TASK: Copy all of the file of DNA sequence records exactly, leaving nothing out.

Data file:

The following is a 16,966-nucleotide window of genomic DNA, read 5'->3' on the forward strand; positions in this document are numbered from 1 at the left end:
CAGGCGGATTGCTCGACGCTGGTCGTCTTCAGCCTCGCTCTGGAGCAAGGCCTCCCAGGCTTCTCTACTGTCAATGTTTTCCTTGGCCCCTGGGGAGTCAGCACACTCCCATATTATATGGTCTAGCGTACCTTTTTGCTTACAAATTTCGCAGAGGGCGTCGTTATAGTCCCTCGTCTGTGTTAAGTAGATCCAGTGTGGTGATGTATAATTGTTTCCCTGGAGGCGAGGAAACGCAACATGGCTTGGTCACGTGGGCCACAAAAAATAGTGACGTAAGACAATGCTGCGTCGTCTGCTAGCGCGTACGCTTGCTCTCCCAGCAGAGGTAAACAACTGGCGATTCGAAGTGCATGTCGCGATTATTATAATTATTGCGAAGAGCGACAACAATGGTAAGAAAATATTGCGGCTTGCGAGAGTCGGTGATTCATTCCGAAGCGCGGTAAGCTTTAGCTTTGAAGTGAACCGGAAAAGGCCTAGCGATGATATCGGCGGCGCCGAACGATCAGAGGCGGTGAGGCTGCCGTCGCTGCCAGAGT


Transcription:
The following is a 16,966-nucleotide window of genomic DNA, read 5'->3' on the forward strand; positions in this document are numbered from 1 at the left end:
CAGGCGGATTGCTCGACGCTGGTCGTCTTCAGCCTCGCTCTGGAGCAAGGCCTCCCAGGCTTCTCTACTGTCAATGTTTTCCTTGGCCCCTGGGGAGTCAGCACACTCCCATATTATATGGTCTAGCGTACCTTTTTGCTTACAAATTTCGCAGAGGGCGTCGTTATAGTCCCTCGTCTGTGTTAAGTAGATCCAGTGTGGTGATGTATAATTGTTTCCCTGGAGGCGAGGAAACGCAACATGGCTTGGTCACGTGGGCCACAAAAAATAGTGACGTAAGACAATGCTGCGTCGTCTGCTAGCGCGTACGCTTGCTCTCCCAGCAGAGGTAAACAACTGGCGATTCGAAGTGCATGTCGCGATTATTATAATTATTGCGAAGAGCGACAACAATGGTAAGAAAATATTGCGGCTTGCGAGAGTCGGTGATTCATTCCGAAGCGCGGTAAGCTTTAGCTTTGAAGTGAACCGGAAAAGGCCTAGCGATGATATCGGCGGCGCCGAACGATCAGAGGCGGTGAGGCTGCCGTCGCTGCCAGAGT